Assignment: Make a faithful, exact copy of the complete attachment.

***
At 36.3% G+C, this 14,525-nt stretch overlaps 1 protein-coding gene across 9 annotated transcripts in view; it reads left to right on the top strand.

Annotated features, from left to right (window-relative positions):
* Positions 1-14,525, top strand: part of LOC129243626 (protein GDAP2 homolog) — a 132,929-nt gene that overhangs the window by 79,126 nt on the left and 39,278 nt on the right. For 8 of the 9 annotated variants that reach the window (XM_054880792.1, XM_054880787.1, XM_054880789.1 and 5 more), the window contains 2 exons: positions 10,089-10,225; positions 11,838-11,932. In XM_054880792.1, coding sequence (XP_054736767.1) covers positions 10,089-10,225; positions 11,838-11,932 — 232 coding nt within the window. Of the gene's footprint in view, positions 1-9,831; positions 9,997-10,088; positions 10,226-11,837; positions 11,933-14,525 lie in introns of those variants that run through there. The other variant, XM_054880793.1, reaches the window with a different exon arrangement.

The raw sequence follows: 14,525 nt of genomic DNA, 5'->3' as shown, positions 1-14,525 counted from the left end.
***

At 36.3% G+C, this 14,525-nt stretch overlaps 1 protein-coding gene across 9 annotated transcripts in view; it reads left to right on the top strand.

Annotated features, from left to right (window-relative positions):
* Positions 1-14,525, top strand: part of LOC129243626 (protein GDAP2 homolog) — a 132,929-nt gene that overhangs the window by 79,126 nt on the left and 39,278 nt on the right. For 8 of the 9 annotated variants that reach the window (XM_054880792.1, XM_054880787.1, XM_054880789.1 and 5 more), the window contains 2 exons: positions 10,089-10,225; positions 11,838-11,932. In XM_054880792.1, coding sequence (XP_054736767.1) covers positions 10,089-10,225; positions 11,838-11,932 — 232 coding nt within the window. Of the gene's footprint in view, positions 1-9,831; positions 9,997-10,088; positions 10,226-11,837; positions 11,933-14,525 lie in introns of those variants that run through there. The other variant, XM_054880793.1, reaches the window with a different exon arrangement.

The raw sequence follows: 14,525 nt of genomic DNA, 5'->3' as shown, positions 1-14,525 counted from the left end.